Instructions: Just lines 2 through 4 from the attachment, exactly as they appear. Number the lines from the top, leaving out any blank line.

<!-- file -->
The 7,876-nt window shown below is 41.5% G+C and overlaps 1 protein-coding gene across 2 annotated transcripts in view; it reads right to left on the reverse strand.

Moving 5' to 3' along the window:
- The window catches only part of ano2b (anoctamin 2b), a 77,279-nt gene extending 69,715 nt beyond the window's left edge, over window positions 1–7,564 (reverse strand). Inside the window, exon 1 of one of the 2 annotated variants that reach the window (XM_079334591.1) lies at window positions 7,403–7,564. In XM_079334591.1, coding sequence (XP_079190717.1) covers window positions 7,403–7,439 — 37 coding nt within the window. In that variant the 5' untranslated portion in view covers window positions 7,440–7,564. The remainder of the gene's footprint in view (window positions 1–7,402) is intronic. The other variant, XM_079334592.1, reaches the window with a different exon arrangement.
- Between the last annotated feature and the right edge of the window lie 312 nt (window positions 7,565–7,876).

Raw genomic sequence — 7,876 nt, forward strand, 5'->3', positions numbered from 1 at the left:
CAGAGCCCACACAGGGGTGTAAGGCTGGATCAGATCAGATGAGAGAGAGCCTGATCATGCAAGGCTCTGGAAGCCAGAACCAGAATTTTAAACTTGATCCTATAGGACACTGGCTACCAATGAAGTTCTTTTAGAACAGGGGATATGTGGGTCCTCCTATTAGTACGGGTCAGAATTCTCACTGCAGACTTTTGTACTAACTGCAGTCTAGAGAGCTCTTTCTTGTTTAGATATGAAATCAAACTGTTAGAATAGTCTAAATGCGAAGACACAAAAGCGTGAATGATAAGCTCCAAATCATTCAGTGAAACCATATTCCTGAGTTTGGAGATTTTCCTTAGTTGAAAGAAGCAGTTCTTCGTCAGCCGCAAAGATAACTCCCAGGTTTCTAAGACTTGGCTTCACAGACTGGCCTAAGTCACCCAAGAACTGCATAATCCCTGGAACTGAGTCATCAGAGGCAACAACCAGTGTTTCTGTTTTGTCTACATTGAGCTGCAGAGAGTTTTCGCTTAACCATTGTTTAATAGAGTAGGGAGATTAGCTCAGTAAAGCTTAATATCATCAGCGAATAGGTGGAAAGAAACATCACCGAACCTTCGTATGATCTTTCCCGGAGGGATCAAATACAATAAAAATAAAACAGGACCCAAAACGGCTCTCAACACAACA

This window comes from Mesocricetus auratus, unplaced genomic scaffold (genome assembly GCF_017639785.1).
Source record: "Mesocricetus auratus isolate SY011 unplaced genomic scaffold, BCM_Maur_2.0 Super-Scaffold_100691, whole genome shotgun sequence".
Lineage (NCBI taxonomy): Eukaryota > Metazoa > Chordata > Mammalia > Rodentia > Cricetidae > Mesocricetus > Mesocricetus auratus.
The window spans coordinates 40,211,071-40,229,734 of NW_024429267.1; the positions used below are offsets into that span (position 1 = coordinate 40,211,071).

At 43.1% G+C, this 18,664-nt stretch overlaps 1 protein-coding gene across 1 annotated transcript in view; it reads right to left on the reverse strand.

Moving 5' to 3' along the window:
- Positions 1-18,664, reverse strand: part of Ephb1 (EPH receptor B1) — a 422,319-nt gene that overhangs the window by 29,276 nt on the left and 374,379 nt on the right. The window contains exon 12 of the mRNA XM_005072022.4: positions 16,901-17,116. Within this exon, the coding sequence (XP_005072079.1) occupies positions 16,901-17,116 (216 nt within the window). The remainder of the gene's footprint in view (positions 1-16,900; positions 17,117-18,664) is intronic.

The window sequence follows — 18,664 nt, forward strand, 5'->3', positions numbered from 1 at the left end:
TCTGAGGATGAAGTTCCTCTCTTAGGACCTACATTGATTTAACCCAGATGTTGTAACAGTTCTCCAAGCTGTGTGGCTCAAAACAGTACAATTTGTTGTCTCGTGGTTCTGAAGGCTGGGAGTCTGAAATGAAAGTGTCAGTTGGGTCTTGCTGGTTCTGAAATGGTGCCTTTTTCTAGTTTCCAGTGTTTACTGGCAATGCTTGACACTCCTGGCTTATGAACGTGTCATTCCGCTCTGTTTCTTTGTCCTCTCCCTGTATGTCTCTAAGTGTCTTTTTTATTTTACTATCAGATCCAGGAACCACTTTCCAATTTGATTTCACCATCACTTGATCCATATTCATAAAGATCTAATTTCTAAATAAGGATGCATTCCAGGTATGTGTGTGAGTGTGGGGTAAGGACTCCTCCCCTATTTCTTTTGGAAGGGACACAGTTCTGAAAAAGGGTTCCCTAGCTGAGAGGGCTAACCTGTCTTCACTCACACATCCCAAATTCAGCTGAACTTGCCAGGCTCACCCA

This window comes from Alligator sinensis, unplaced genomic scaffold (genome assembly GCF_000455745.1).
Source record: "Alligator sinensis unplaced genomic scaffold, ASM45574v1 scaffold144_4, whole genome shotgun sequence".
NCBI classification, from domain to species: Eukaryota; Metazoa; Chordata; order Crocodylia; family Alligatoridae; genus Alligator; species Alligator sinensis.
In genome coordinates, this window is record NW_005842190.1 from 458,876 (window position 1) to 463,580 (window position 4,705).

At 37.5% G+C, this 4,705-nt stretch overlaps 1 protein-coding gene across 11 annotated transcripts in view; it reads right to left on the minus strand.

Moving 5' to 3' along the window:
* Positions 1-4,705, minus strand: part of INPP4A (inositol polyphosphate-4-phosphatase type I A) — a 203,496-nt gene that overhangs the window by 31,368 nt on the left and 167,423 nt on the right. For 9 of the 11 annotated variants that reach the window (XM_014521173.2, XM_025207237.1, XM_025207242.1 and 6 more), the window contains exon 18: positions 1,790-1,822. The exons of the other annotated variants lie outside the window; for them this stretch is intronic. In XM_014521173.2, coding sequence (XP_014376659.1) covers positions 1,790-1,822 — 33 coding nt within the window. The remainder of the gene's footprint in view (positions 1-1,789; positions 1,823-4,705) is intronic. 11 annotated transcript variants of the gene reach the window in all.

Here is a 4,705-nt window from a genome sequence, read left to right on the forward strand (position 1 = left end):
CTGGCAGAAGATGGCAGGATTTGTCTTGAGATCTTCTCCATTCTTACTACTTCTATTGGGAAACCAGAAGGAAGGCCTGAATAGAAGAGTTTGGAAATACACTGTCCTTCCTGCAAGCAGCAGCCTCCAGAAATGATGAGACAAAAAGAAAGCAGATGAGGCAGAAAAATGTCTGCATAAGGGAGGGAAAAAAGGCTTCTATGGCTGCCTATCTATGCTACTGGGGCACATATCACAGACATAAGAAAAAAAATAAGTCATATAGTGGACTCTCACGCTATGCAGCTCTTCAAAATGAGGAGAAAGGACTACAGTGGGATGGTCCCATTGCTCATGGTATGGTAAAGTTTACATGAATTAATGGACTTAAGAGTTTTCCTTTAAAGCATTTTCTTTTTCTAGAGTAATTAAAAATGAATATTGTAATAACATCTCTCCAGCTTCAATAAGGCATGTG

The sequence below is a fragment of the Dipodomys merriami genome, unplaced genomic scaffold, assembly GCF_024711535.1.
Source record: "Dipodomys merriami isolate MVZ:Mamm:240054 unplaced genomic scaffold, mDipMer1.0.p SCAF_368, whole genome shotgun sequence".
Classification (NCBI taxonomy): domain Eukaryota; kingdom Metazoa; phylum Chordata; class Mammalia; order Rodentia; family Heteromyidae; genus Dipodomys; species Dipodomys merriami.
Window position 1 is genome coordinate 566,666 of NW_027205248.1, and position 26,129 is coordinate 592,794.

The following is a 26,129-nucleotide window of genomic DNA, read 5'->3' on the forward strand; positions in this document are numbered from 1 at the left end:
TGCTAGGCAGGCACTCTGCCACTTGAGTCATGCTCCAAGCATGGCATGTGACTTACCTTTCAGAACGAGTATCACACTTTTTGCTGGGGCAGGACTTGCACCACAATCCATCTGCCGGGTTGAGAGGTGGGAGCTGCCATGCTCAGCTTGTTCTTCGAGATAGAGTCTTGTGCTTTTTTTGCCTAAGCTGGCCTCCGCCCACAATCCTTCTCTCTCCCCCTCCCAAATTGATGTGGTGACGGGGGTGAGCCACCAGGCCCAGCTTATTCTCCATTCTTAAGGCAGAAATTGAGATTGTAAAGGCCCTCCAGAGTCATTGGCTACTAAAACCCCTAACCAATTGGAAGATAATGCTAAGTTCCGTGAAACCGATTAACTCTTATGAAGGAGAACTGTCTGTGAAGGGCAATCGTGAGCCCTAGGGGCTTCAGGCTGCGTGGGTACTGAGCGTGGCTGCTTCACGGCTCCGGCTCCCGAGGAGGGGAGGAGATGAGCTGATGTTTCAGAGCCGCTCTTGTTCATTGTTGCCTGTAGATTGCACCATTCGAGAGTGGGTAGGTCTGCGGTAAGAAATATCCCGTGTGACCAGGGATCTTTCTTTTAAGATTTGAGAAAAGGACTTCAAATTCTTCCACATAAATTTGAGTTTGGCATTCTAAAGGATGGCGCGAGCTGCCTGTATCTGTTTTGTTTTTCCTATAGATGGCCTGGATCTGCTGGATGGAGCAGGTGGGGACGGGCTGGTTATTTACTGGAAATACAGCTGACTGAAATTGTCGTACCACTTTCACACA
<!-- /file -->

Moving 5' to 3' along the window:
- The window catches only part of ano2b (anoctamin 2b), a 77,279-nt gene extending 69,715 nt beyond the window's left edge, over window positions 1–7,564 (reverse strand). Inside the window, exon 1 of one of the 2 annotated variants that reach the window (XM_079334591.1) lies at window positions 7,403–7,564. In XM_079334591.1, coding sequence (XP_079190717.1) covers window positions 7,403–7,439 — 37 coding nt within the window. In that variant the 5' untranslated portion in view covers window positions 7,440–7,564. The remainder of the gene's footprint in view (window positions 1–7,402) is intronic. The other variant, XM_079334592.1, reaches the window with a different exon arrangement.
- Between the last annotated feature and the right edge of the window lie 312 nt (window positions 7,565–7,876).